One of the most overrated "trends" of recent years has been the decline in support for the death penalty. The latest Pew poll shows 68 percent of respondents supporting the death penalty; this number hasn't changed much in recent years. Supporters of the death penalty are much more likely to feel "strongly" about their view than are opponents. Perhaps more remarkable is that in no demographic group do opponents outnumber supporters. Even among liberal Democrats, supporters outnumber opponents 44%-42%; 42% of African-Americans support the death penalty, while 41% oppose it. (The death penalty is most popular among men over 50, white Protestants [both mainline and evangelical], and Republicans). On the other hand, 55% of respondents oppose the death penalty for juveniles. White women are especially likely to support the death penalty in general but not for the underage.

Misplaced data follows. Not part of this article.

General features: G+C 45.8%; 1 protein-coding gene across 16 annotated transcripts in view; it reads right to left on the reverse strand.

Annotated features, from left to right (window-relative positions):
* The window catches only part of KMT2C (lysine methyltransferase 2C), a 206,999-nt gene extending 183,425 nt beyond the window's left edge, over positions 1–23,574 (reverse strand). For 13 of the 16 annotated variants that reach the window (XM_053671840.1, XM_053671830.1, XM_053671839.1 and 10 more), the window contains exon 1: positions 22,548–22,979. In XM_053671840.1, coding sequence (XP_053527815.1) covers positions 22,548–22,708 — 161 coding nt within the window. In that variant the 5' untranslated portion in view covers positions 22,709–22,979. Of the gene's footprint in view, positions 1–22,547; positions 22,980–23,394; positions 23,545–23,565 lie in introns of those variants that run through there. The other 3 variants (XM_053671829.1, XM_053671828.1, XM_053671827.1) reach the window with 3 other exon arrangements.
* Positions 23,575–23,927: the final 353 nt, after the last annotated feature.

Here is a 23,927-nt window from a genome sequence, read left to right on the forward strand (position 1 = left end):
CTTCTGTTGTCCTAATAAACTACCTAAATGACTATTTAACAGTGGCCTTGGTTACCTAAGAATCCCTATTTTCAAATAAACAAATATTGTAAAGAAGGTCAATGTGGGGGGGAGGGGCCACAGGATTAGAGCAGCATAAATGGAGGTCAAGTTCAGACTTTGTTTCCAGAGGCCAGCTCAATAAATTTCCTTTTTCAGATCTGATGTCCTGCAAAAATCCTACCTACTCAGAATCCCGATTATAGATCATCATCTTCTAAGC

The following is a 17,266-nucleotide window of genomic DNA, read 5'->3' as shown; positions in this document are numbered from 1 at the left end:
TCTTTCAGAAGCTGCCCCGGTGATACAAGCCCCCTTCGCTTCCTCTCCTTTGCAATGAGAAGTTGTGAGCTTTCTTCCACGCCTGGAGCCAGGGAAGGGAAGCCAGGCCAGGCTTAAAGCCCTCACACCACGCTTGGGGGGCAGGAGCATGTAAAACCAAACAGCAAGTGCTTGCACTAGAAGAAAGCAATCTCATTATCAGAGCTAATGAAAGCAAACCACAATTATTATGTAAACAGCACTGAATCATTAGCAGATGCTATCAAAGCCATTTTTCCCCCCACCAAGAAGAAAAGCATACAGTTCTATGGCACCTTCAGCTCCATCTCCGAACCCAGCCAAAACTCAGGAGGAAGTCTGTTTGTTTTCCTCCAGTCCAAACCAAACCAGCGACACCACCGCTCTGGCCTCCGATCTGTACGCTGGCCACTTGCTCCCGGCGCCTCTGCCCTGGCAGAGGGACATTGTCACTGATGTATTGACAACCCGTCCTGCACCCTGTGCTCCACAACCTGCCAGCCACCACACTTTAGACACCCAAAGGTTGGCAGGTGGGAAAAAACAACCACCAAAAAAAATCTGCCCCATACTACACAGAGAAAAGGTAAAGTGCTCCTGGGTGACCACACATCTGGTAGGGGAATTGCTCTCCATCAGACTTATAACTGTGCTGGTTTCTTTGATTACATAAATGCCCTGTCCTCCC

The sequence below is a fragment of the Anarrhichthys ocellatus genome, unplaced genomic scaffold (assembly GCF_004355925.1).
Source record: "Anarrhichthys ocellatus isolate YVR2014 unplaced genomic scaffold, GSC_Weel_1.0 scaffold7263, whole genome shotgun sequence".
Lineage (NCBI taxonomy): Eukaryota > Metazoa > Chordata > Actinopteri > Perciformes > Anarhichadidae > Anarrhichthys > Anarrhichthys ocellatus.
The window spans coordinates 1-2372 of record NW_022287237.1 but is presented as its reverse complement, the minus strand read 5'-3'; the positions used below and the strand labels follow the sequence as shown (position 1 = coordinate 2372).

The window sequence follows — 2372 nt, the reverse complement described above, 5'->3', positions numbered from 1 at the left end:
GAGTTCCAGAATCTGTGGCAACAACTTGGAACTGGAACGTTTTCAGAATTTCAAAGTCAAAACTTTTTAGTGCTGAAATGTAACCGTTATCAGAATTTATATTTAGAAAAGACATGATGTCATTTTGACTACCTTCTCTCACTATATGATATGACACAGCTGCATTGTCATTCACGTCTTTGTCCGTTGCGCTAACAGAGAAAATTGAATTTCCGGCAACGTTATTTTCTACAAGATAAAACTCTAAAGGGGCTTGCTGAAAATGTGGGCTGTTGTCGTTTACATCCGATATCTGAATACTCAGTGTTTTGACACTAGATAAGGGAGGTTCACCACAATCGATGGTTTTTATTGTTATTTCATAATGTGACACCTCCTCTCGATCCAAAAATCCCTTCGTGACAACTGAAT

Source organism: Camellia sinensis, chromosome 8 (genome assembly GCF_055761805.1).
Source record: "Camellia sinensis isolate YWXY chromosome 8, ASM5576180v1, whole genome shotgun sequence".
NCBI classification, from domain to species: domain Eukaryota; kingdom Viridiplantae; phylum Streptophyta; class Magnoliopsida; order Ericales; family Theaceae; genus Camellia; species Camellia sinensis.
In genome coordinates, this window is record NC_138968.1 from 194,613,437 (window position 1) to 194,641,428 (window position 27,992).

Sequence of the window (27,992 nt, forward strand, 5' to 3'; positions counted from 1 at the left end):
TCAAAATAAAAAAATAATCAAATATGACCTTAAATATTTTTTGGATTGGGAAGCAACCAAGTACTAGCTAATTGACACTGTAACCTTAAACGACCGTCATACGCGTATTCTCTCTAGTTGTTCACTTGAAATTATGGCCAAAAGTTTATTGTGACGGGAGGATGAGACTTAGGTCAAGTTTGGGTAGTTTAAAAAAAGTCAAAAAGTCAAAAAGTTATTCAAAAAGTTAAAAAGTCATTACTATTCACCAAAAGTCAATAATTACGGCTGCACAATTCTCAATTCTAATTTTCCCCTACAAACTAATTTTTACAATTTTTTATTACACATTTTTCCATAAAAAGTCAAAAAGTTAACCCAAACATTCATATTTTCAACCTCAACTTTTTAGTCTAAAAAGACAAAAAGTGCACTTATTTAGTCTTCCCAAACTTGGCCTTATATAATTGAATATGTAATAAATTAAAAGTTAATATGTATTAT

The Pew poll does show an uptick in support for stem-cell research. 57% of respondents believe it is more important to conduct research than to preserve embryos; this 14 points higher than in March 2002. Support is broad but not overwhelming across most demographic groups, with liberal Democrats, the college-educated and the less religious backing research most strongly. The only groups where majorities of respondents believe it is more important to preserve embroys are white evangelicals, conservative Republicans, and (interestingly) black Protestants. Over the past three years, support for research has grown in most demographic groups, but evangelicals and conservative Republicans have remain steadfast in their opposition. (Not surprisingly, a majority of stem cell opponents cite their religion as the primary influence on their views; supporters are more likely to look to the media or their education).